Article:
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J Clin Anesth. 2004 Nov;16(7):523-8.

Improving anesthesiologist performance through profiling and incentives.

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1
Department of Anesthesiology, Vanderbilt University Medical Center, Nashville, TN, USA.

Abstract

STUDY OBJECTIVE:

To determine the influence of profiling and incentives on anesthesiologist behavior in relation to several key indicators of performance.

DESIGN:

Prospective collection and analysis of operational data before and after implementation of a physician profiling, reporting, and incentive program.

SETTING:

University hospital.

MEASUREMENTS:

An intervention consisting of two components was studied with the intent of stimulating a high level of performance in relation to a peer group. The first component, a monthly report of physician performance via an individualized performance report, was provided to each physician for each of 6 months. The second component consisted of a financial incentive. For each month in the study, physicians were eligible to receive a variable financial incentive of between $0 and $500 per month depending on individual performance based scoring in relation to each other. Physician performance was tracked in five areas: 1) percentage of first cases of the day in the room at or before the scheduled in-room time, 2) percentage of cases with an anesthesia prep time less than a target, 3) percentage of cases delayed due to waiting for an anesthesiology patient evaluation, 4) percentage of cases delayed during the anesthesiology controlled time, and, 5) percentage of cases delayed due to waiting for the anesthesiology attending. Results were reported to each physician on a monthly basis, by e-mail distribution, of an individualized perioperative efficiency summary report. A monthly financial incentive was awarded to the top performing physicians in the form of a credit to the physician's personal CME/expense account. Also, all physicians received a rank order list of their performance on each indicator at the end of each month.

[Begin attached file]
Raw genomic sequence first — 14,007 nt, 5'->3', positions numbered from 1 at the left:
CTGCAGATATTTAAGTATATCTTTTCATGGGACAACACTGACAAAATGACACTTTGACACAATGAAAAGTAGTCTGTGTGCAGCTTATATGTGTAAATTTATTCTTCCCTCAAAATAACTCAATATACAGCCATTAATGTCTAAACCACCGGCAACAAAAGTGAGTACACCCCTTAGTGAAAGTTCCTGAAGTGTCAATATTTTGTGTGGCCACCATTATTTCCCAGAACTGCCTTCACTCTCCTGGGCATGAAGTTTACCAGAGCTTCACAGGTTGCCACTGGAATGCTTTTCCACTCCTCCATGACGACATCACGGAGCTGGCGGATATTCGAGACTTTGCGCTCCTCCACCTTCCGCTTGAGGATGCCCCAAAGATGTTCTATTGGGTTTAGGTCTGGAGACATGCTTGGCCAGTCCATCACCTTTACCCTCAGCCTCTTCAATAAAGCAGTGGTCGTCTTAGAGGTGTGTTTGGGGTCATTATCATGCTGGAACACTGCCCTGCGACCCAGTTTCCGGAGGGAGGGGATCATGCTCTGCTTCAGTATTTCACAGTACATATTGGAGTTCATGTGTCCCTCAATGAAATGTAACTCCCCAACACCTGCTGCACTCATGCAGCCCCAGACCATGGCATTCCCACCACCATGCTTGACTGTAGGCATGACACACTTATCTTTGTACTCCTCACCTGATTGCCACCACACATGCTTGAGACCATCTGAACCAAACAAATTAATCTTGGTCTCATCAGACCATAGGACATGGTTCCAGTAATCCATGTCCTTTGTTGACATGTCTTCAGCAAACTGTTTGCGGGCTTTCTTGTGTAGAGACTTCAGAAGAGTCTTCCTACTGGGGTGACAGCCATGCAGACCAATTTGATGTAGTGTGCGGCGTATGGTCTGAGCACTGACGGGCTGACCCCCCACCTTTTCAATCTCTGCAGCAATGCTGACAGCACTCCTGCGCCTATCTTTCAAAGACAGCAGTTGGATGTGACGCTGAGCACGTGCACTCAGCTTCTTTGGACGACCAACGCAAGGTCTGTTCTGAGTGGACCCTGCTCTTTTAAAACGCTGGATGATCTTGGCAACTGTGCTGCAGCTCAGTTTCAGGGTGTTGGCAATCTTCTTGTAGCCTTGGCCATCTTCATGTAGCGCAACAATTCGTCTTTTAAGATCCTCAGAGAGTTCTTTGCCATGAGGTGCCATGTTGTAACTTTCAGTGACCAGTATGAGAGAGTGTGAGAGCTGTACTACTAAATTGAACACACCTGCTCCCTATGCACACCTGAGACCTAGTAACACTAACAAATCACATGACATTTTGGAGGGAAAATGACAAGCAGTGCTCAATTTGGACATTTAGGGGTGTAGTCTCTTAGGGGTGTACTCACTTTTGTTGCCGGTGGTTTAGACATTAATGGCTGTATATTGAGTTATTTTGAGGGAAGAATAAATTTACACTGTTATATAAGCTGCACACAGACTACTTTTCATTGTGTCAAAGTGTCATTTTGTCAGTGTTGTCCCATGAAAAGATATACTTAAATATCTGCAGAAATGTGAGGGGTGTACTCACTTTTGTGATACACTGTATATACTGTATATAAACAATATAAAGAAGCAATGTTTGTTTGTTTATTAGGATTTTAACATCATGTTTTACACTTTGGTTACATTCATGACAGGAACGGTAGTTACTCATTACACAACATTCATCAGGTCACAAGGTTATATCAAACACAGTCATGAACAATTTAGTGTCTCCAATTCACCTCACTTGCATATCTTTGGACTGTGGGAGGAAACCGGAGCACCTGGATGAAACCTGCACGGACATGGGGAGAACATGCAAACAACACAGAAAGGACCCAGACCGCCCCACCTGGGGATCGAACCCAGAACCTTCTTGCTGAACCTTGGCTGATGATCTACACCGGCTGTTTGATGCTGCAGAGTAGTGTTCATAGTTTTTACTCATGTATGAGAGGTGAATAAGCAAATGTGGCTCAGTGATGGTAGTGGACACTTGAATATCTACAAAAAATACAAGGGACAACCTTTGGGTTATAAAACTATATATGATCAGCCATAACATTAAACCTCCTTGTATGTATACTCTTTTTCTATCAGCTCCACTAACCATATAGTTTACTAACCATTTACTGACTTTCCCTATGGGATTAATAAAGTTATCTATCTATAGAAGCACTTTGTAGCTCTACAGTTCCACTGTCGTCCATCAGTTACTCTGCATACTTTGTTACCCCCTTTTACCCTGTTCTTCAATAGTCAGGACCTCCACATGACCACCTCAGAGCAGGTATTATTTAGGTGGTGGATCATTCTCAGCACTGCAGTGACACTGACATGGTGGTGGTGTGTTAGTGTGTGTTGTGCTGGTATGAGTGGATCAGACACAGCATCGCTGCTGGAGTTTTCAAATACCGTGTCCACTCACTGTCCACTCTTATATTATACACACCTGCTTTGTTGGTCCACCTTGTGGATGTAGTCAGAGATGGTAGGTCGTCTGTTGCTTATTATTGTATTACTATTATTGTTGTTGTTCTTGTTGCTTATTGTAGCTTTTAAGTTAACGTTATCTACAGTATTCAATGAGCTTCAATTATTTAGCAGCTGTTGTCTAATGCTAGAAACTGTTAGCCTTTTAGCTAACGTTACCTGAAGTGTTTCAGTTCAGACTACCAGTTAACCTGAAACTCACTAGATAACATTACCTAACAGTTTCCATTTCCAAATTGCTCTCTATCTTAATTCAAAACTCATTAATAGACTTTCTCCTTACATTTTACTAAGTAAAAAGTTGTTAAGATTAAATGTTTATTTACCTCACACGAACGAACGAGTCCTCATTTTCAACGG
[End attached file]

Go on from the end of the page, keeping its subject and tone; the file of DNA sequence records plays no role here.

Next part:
MAIN RESULTS:

31 anesthesiologists, comprising the multispecialty division, and covering all services with the exception of obstetrics, pediatrics, and cardiothoracic anesthesia were tracked for 6 months. Compared to the first month, the percent of first cases of the day in the room at or before the scheduled start time and the percent of cases with an anesthesiology prep time less than target increased significantly (19 +/- 4.6%, vs. 61 +/- 6.5%, 95% CI, p <0.001; and 57 +/- 5.3%, vs. 73 +/- 5.1%, 95% CI, p <0 .001) during the sixth month. The mean number of cases per physician with a delay during anesthesiology controlled time decreased (14.9 +/- 2.9 vs. 3.3 +/- 1, p <0.001), no change occurred in the number of cases with a delay due to waiting for an anesthesiology patient evaluation or number of cases delayed due to waiting for the anesthesiology attending in the sixth month compared with the first month.

CONCLUSION:

Tracking and rewarding physician performance with monthly profiling and a financial incentive given to the best in a peer group improves anesthesiologist performance in several key areas.

PMID:
15590256
DOI:
10.1016/j.jclinane.2004.03.003
[Indexed for MEDLINE]
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